Because you have never stopped to ask why you communicate the way you do and whether your communication style still works, you may lack understanding of how your words impact others and how to implement positive change.

If you find yourself in any of the situations described above, this article is for you.

Communication can build or decimate worlds and it is important we get it right. Regardless of your professional aspirations or personal goals, you can improve your communication skills if you:

  • Understand your own communication style
  • Tailor your style depending on the needs of the audience
  • Communicate with precision and care
  • Be mindful of your delivery, timing and messenger

1. Understand Your Communication Style

To communicate effectively, you must understand the communication legacy passed down from our parents, grandparents or caregivers. Each of us grew up with spoken and unspoken rules about communication.

In some families, direct communication is practiced and honored. In other families, family members are encouraged to shy away from difficult conversations. Some families appreciate open and frank dialogue and others do not. Other families practice silence about substantive matters, that is, they seldom or rarely broach difficult conversations at all.

Before you can appreciate the nuance required in communication, it helps to know the familial patterns you grew up with.

2. Learn Others Communication Styles

Communicating effectively requires you to take a step back, assess the intended recipient of your communication and think through how the individual prefers to be communicated with. Once you know this, you can tailor your message in a way that increases the likelihood of being heard. This also prevents you from assuming the way you communicate with one group is appropriate or right for all groups or people.

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If you are unsure how to determine the styles of the groups or persons with whom you are interacting, you can always ask them:

“How do you prefer to receive information?”

This approach requires listening, both to what the individuals say as well as what is unspoken. Virgin Group CEO Richard Branson noted that the best communicators are also great listeners.

To communicate effectively from relationship to relationship and situation to situation, you must understand the communication needs of others.

3. Exercise Precision and Care

A recent engagement underscored for me the importance of exercising care when communicating.

On a recent trip to Ohio, I decided to meet up with an old friend to go for a walk. As we strolled through the soccer park, my friend gently announced that he had something to talk about, he was upset with me. His introduction to the problem allowed me to mentally shift gears and prepare for the conversation.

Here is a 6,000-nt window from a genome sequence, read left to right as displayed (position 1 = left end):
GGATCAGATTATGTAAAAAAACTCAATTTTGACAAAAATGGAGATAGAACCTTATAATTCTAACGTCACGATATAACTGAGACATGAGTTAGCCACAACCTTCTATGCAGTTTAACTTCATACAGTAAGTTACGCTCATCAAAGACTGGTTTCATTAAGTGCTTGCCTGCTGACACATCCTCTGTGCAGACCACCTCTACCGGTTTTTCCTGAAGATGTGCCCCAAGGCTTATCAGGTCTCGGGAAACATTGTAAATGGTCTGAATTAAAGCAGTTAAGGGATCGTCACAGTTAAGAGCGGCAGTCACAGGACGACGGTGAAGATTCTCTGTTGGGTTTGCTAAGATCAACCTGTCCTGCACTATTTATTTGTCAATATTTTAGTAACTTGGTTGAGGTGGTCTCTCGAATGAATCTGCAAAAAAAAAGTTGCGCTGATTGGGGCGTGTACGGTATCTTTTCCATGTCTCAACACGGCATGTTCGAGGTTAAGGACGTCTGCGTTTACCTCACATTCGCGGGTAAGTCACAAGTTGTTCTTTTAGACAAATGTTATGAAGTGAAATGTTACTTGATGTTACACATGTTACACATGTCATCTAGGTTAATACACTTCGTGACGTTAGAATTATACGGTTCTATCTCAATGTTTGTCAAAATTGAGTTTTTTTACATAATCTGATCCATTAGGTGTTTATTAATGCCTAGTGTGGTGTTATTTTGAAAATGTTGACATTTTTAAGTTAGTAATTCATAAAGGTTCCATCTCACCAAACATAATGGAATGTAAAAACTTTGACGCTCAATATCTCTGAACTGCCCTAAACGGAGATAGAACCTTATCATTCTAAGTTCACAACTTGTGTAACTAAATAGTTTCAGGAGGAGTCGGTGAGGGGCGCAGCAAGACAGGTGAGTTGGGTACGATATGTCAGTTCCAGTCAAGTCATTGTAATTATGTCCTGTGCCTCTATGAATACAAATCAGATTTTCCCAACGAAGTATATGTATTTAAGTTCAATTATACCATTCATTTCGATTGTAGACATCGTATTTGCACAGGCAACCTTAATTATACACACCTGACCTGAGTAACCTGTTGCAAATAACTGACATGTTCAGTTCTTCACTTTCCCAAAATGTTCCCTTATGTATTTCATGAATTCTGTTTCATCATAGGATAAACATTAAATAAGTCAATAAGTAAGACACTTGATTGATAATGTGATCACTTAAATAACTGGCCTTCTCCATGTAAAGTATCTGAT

Shortly after introducing the shift in conversation, my friend asked me why I didn’t invite him to the launch party for my business. He lives in Ohio and I live in the D.C. area.

I explained that the event snuck up on me, and I only started planning the invite list three weeks before the event. Due to the last-minute nature of the gathering, I opted to invite people in the DMV area versus my friends from outside the area – I didn’t want to be disrespectful by asking them to travel on such short notice.

I also noted that I didn’t want to be disappointed if he and others declined to come to the event. So I played it safe in terms of inviting people who were local.

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In the moment, I felt the conversation went very well. I also checked in with my friend a few days after our walk, affirmed my appreciation for his willingness to communicate his upset and our ability to work through it.

The way this conversation unfolded exemplified effective communication. My friend approached me with grace and vulnerability. He approached me with a level of curiosity that didn’t put me on my heels — I was able to really listen to what he was saying, apologize for how my decision impacted him and vow that going forward, I would always ask rather than making decisions for him and others.

Our relationship is intact, and I now have information that will help me become a better friend to him and others.

4. Be Mindful of Delivery, Timing and Messenger

Communicating effectively also requires thinking through the delivery of the message one intends to communicate as well as the appropriate time for the discussion.

In an Entrepreneur.com column, VIP Contributor Deep Patel, noted that persons interested in communicating well need to master the art of timing. Patel noted,[1]

“Great comedians, like all great communicators, are able to feel out their audience to determine when to move on to a new topic or when to reiterate an idea.”

Communicating effectively also requires thoughtfulness about the messenger. A person prone to dramatic, angry outbursts should never be called upon to deliver constructive feedback, especially to people whom they do not know. The immediate aftermath of a mass shooting is not the ideal time to talk about the importance of the Second Amendment rights.

Like everyone else, I must work to ensure my communication is layered with precision and care.

It requires precision because words must be carefully tailored to the person with whom you are speaking.

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It requires intentionality because before one communicates, one should think about the audience and what the audience needs in order to hear your message the way you intended it to be communicated.

It requires active listening which is about hearing verbal and nonverbal messages.

Even though we may be right in what we say, how we say it could derail the impact of the message and the other parties’ ability to hear the message.

Communicating with care is also about saying things that the people in our life need to hear and doing so with love.

The Bottom Line

When I left the meeting with my dear friend, I wondered if I was replicating or modeling this level of openness and transparency in the rest of my relationships.

I was intrigued and appreciative. He’d clearly thought about what he wanted to say to me, picked the appropriate time to share his feedback and then delivered it with care. He hit the ball out of the park and I’m hopeful we all do the same.

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Featured photo credit: Kenan Buhic via unsplash.com

Reference